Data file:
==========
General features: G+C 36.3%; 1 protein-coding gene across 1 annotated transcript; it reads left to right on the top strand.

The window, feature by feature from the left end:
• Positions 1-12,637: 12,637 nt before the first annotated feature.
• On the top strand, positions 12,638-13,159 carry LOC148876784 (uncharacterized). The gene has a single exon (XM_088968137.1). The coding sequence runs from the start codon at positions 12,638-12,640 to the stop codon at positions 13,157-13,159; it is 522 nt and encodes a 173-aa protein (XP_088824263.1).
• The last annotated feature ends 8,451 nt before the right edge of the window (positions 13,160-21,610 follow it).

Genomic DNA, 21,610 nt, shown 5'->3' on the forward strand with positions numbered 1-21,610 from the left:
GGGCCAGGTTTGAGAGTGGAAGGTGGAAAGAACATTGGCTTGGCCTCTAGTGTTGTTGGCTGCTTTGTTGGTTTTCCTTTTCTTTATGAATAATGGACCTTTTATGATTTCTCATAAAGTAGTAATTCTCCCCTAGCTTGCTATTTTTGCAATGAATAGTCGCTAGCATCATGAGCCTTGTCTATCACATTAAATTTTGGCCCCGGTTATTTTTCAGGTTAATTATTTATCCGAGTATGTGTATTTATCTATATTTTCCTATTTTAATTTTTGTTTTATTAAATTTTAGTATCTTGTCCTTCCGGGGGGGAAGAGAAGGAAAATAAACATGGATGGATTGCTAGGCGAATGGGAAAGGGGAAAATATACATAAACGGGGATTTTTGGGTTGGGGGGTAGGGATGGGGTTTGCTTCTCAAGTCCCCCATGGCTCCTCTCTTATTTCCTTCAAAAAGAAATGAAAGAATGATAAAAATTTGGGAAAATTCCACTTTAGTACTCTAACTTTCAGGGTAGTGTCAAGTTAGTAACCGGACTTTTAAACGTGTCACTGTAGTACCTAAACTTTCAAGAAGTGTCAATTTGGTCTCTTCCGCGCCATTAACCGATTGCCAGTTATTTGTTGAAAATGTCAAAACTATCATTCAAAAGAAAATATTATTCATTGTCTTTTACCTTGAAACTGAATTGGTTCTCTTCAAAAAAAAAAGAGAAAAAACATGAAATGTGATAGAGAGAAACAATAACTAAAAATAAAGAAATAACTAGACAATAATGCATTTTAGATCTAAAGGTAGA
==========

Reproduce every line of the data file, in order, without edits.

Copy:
General features: G+C 36.3%; 1 protein-coding gene across 1 annotated transcript; it reads left to right on the top strand.

The window, feature by feature from the left end:
• Positions 1-12,637: 12,637 nt before the first annotated feature.
• On the top strand, positions 12,638-13,159 carry LOC148876784 (uncharacterized). The gene has a single exon (XM_088968137.1). The coding sequence runs from the start codon at positions 12,638-12,640 to the stop codon at positions 13,157-13,159; it is 522 nt and encodes a 173-aa protein (XP_088824263.1).
• The last annotated feature ends 8,451 nt before the right edge of the window (positions 13,160-21,610 follow it).

Genomic DNA, 21,610 nt, shown 5'->3' on the forward strand with positions numbered 1-21,610 from the left:
GGGCCAGGTTTGAGAGTGGAAGGTGGAAAGAACATTGGCTTGGCCTCTAGTGTTGTTGGCTGCTTTGTTGGTTTTCCTTTTCTTTATGAATAATGGACCTTTTATGATTTCTCATAAAGTAGTAATTCTCCCCTAGCTTGCTATTTTTGCAATGAATAGTCGCTAGCATCATGAGCCTTGTCTATCACATTAAATTTTGGCCCCGGTTATTTTTCAGGTTAATTATTTATCCGAGTATGTGTATTTATCTATATTTTCCTATTTTAATTTTTGTTTTATTAAATTTTAGTATCTTGTCCTTCCGGGGGGGAAGAGAAGGAAAATAAACATGGATGGATTGCTAGGCGAATGGGAAAGGGGAAAATATACATAAACGGGGATTTTTGGGTTGGGGGGTAGGGATGGGGTTTGCTTCTCAAGTCCCCCATGGCTCCTCTCTTATTTCCTTCAAAAAGAAATGAAAGAATGATAAAAATTTGGGAAAATTCCACTTTAGTACTCTAACTTTCAGGGTAGTGTCAAGTTAGTAACCGGACTTTTAAACGTGTCACTGTAGTACCTAAACTTTCAAGAAGTGTCAATTTGGTCTCTTCCGCGCCATTAACCGATTGCCAGTTATTTGTTGAAAATGTCAAAACTATCATTCAAAAGAAAATATTATTCATTGTCTTTTACCTTGAAACTGAATTGGTTCTCTTCAAAAAAAAAAGAGAAAAAACATGAAATGTGATAGAGAGAAACAATAACTAAAAATAAAGAAATAACTAGACAATAATGCATTTTAGATCTAAAGGTAGA